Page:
Psychology today – Animal Emotions
Tool behavior is not limited to big-brained mammals or brainy birds. In their outstanding and comprehensive book book called Animal Tool Behavior, Robert Shumaker, Kristina Walkup, and Benjamin Beck list other examples of tool use by fish. They also highlight other "surprises" in species in which tool behavior would not have been expected.
The more we learn about other animals the more fascinating they are...
A few months ago I wrote an essay about crafty crocodiles who use a tool lure prey. While some questioned whether it really was tool use, Dr. Benjamin Beck, the world's authority on tool behavior in nonhuman animals (animals), said it was.
Now, we've just learned that Atlantic cod also learn how to use a tool to get food. The abstract for the original article written by Dr. Sandie Millot and her colleagues and published in the journal Animal Cognition called "Innovative behaviour in fish: Atlantic cod can learn to use an external tag to manipulate a self-feeder" reads as follows.
This study describes how three individual fish, Atlantic cod (Gadus morhua L.), developed a novel behaviour and learnt to use a dorsally attached external tag to activate a self-feeder. This behaviour was repeated up to several hundred times, and over time these fish fine-tuned the behaviour and made a series of goal-directed coordinated movements needed to attach the feeder’s pull string to the tag and stretch the string until the feeder was activated. These observations demonstrate a capacity in cod to develop a novel behaviour utilizing an attached tag as a tool to achieve a goal. This may be seen as one of the very few observed examples of innovation and tool use in fish.
To summarize briefly, Dr. Millot and her research team made a feeding machine that fish could operate using a pull string. They learned to swim up to it, pull the string, and get food. Each fish was also fitted with a small tag with a colored bead so that the researchers could reliably identify individuals. And, what happened was very surprising because three fish learned "they could use the artificial tags, rather than their mouths, to operate the feeder. They learned to swim past the string and hook it onto their tags so that the food would be released that way. For each of the fish, the moment of insight began by accident. The fish appeared to accidentally catch their tags on the feeder's pull-string. As soon as they felt the pull of the string, they showed what's called a startle reaction: they immediately responded with a fast burst of swimming until the tag became unhooked. Eventually, after a bit of trial and error and fine-tuning, all three fish were performing the action with apparent intention, using their dorsal tags alone rather than their mouths to operate the feeder."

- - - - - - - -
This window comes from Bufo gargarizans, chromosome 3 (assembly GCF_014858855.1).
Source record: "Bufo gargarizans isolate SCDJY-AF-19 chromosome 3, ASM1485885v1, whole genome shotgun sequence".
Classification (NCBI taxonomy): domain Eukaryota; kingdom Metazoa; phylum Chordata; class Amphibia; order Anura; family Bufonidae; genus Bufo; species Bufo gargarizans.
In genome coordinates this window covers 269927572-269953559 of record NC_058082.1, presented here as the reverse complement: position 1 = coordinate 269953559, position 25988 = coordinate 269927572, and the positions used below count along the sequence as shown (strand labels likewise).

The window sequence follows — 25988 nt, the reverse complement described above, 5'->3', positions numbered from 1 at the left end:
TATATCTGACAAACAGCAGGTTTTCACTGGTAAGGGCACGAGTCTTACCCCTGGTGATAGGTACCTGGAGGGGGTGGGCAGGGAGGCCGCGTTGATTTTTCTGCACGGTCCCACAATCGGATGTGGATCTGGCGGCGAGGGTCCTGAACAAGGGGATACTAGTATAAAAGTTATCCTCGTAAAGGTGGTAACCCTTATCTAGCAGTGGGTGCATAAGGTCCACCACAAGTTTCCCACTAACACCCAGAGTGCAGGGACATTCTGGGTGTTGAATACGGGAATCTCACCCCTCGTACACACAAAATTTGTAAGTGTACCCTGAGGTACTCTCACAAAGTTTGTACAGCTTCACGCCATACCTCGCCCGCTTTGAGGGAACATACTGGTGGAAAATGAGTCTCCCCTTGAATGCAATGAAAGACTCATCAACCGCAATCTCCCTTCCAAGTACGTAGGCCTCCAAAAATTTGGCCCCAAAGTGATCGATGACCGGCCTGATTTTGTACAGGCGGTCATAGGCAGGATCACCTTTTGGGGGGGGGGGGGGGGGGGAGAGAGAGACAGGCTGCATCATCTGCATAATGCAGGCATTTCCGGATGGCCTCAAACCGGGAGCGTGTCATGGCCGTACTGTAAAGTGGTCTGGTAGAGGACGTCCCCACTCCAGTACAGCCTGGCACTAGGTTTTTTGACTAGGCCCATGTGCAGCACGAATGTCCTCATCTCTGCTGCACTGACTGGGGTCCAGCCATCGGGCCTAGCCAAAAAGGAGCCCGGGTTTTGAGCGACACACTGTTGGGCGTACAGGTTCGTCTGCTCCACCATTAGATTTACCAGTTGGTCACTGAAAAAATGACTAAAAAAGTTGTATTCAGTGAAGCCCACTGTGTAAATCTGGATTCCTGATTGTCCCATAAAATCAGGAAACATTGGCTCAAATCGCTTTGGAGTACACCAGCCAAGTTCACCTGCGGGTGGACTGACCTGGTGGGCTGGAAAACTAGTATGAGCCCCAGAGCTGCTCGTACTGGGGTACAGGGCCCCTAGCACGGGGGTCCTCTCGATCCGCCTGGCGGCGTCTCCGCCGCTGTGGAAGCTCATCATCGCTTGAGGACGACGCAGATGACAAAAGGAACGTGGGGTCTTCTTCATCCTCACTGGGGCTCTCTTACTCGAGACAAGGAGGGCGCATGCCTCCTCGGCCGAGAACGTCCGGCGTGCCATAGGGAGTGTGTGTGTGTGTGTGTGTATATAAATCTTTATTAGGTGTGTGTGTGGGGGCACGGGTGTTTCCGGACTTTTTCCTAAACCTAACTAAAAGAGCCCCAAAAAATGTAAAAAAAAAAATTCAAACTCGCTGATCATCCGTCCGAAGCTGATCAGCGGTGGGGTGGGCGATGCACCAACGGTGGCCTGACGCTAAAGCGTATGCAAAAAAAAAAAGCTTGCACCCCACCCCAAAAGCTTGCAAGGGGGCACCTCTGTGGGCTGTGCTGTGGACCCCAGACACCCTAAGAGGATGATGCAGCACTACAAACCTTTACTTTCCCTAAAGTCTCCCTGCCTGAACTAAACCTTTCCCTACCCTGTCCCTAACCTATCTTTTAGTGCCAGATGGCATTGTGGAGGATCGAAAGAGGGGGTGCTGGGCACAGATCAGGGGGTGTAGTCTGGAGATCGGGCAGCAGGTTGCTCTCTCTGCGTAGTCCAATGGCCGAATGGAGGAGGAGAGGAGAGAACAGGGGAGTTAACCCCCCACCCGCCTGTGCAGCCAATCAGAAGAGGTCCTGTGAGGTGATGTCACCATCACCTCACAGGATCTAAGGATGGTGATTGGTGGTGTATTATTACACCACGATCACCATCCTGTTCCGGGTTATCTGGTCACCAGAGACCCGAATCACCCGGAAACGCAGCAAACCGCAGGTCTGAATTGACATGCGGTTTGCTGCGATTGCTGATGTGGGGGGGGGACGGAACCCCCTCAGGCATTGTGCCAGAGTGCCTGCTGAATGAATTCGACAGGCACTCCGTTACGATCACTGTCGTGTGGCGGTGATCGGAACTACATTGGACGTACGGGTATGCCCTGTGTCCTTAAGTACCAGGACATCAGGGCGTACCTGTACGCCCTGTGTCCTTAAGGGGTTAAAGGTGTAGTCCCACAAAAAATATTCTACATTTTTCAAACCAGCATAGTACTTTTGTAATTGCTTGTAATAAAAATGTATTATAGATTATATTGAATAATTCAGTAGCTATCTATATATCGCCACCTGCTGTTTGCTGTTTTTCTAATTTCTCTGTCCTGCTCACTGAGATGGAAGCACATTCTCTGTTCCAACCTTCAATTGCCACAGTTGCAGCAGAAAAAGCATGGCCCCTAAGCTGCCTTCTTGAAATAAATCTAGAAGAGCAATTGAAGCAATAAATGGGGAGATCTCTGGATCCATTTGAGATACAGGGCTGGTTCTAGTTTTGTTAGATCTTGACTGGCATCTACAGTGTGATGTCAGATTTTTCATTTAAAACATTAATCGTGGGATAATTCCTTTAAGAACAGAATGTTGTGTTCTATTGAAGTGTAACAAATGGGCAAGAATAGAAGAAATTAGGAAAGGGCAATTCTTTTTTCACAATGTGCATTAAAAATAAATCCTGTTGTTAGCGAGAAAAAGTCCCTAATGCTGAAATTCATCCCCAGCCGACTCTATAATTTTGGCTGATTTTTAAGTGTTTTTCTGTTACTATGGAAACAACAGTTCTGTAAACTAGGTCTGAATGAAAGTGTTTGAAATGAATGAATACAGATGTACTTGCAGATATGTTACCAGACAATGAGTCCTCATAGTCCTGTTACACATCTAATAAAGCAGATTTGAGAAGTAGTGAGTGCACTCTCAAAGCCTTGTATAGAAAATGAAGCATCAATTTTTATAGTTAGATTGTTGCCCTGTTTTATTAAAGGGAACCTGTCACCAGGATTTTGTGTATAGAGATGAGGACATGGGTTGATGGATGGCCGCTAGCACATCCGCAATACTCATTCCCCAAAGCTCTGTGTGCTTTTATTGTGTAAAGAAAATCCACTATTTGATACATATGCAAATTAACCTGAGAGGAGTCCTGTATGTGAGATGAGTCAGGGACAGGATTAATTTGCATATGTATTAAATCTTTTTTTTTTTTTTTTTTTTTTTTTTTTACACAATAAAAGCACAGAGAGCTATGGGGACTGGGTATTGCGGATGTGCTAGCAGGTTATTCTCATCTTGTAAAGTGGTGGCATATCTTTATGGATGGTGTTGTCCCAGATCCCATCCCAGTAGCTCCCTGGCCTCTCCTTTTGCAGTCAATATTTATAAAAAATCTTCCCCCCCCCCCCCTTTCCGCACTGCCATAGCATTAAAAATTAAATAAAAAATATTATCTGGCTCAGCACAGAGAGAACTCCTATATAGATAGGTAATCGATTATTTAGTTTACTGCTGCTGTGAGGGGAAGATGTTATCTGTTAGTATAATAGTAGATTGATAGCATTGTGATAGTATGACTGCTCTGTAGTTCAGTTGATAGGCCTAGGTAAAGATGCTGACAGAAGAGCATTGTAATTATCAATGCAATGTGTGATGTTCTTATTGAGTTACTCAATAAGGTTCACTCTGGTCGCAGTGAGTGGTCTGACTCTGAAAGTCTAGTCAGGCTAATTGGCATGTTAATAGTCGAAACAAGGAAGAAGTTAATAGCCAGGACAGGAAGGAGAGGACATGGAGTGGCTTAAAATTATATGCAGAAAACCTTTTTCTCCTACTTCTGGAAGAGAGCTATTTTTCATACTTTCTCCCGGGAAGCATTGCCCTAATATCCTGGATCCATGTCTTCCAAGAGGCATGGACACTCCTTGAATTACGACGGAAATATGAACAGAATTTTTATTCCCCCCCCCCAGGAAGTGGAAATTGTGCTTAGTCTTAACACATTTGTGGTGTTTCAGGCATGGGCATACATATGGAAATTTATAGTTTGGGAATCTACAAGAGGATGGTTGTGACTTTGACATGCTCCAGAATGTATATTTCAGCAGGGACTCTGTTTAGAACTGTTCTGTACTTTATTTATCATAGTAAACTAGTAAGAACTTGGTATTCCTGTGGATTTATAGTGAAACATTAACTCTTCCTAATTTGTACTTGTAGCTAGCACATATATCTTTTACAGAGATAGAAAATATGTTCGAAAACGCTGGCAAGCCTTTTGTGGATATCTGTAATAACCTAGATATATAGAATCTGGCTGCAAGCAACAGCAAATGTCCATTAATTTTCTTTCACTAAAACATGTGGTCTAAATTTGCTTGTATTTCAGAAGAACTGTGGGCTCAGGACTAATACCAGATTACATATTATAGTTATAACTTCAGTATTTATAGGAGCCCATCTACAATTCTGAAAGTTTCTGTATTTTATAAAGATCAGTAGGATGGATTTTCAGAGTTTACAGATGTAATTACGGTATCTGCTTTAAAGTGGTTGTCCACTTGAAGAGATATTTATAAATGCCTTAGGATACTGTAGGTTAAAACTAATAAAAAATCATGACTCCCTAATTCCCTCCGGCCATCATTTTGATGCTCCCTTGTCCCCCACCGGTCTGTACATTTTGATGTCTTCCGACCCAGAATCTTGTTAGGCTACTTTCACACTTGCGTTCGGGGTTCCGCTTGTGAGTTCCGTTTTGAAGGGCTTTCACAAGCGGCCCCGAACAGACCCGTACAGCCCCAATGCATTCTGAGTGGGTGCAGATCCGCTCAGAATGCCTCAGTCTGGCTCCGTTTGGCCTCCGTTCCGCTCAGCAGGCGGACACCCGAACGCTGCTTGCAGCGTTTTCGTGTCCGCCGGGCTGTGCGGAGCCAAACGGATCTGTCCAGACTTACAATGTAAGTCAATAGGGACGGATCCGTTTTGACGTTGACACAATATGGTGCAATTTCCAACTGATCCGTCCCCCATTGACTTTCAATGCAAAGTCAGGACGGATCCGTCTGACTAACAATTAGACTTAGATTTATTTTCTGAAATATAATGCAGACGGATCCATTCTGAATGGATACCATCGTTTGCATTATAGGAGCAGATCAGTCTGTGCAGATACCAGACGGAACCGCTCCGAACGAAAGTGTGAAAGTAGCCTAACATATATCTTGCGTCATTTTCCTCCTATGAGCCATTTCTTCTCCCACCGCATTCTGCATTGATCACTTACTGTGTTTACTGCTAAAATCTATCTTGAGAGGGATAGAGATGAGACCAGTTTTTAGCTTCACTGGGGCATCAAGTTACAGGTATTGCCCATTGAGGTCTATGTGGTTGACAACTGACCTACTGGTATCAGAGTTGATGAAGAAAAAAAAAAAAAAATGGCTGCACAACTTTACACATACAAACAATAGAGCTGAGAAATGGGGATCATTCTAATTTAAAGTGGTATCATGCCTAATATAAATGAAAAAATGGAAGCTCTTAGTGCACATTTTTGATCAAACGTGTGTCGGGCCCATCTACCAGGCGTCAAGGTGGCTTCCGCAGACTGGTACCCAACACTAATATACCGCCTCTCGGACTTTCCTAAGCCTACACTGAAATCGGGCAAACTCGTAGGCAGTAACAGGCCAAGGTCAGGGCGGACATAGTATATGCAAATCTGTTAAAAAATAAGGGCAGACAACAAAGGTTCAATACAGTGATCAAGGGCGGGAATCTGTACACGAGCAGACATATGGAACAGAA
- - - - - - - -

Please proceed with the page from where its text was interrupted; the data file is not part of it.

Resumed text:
One common definition for innovation comes from philosopher Grant Ramsay: "Innovation is the process that generates in an individual a novel learned behavior that is not simply a consequence of social learning or environmental induction." The researchers argue that the behavior fits those criteria.
This is a very valuable experiment because it shows that tool behavior is not limited to big-brained mammals or brainy birds. In their outstanding and comprehensive book book called Animal Tool Behavior, Robert Shumaker, Kristina Walkup, and Benjamin Beck list other examples of tool use by fish. They also highlight other "surprises" in species in which tool behavior would not have been expected.
It's clear that fish aren't merely streams of protein for our and other animals' consumption, and we should respect them for who they are, smart and sentient beings who feel pain and care about what happens to them (see also). In her seminal book called Do Fish Feel Pain? renowned researcher Dr. Victoria Braithwaite concluded, "I have argued that there is as much evidence that fish feel pain and suffer as there is for birds and mammals -- and more than there is for human neonates and preterm babies." (page 153). This is a wise lesson that shows that speciesist thinking that results in animals being ranked as "higher" and "lower" on a human-constructed linear scale doesn't work.
Stay tuned for more on the cognitive and emotional worlds of the fascinating animals with whom we share our planet. It's best to keep an open mind about what they are able to do, to learn, and what they feel.
Marc Bekoff's latest books are Jasper's story: Saving moon bears (with Jill Robinson; see also), Ignoring nature no more: The case for compassionate conservation (see also), and Why dogs hump and bees get depressed (see also). Rewilding our hearts: Building pathways of compassion and coexistence will be published fall 2014. (marcbekoff.com; @MarcBekoff)
Note: I was just reminded of a very this very interesting paper:
Kuba, M., Bryne, R., & Burghardt, G. M. Introducing a new method to study problem solving and tool use in fresh water stingrays, Potamotrygon castexi. Animal Cognition, 2010, 13, 507-513.
See also Culum Brown's excellent paper called "Tool use in fishes".